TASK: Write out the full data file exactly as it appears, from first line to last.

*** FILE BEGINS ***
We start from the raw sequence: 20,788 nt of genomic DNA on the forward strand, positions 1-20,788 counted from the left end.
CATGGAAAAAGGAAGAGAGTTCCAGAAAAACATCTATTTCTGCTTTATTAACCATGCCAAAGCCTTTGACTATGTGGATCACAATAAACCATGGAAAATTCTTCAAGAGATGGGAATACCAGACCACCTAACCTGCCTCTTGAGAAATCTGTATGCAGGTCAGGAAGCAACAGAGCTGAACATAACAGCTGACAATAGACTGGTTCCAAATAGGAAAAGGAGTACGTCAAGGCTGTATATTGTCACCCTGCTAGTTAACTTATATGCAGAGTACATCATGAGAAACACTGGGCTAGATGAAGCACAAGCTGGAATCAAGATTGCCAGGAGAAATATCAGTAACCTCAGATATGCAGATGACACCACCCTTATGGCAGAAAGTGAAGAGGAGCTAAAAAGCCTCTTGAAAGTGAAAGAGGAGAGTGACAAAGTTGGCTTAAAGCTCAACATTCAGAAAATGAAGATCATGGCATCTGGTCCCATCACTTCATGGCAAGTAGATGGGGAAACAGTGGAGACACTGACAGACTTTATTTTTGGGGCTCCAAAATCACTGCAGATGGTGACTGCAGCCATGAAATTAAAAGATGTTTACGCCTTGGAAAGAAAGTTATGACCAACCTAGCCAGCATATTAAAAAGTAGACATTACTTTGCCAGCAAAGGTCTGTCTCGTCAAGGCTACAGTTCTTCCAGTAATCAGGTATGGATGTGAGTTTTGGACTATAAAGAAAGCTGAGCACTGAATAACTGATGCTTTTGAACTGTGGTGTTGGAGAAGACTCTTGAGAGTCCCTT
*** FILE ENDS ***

We start from the raw sequence: 20,788 nt of genomic DNA on the forward strand, positions 1-20,788 counted from the left end.
CATGGAAAAAGGAAGAGAGTTCCAGAAAAACATCTATTTCTGCTTTATTAACCATGCCAAAGCCTTTGACTATGTGGATCACAATAAACCATGGAAAATTCTTCAAGAGATGGGAATACCAGACCACCTAACCTGCCTCTTGAGAAATCTGTATGCAGGTCAGGAAGCAACAGAGCTGAACATAACAGCTGACAATAGACTGGTTCCAAATAGGAAAAGGAGTACGTCAAGGCTGTATATTGTCACCCTGCTAGTTAACTTATATGCAGAGTACATCATGAGAAACACTGGGCTAGATGAAGCACAAGCTGGAATCAAGATTGCCAGGAGAAATATCAGTAACCTCAGATATGCAGATGACACCACCCTTATGGCAGAAAGTGAAGAGGAGCTAAAAAGCCTCTTGAAAGTGAAAGAGGAGAGTGACAAAGTTGGCTTAAAGCTCAACATTCAGAAAATGAAGATCATGGCATCTGGTCCCATCACTTCATGGCAAGTAGATGGGGAAACAGTGGAGACACTGACAGACTTTATTTTTGGGGCTCCAAAATCACTGCAGATGGTGACTGCAGCCATGAAATTAAAAGATGTTTACGCCTTGGAAAGAAAGTTATGACCAACCTAGCCAGCATATTAAAAAGTAGACATTACTTTGCCAGCAAAGGTCTGTCTCGTCAAGGCTACAGTTCTTCCAGTAATCAGGTATGGATGTGAGTTTTGGACTATAAAGAAAGCTGAGCACTGAATAACTGATGCTTTTGAACTGTGGTGTTGGAGAAGACTCTTGAGAGTCCCTT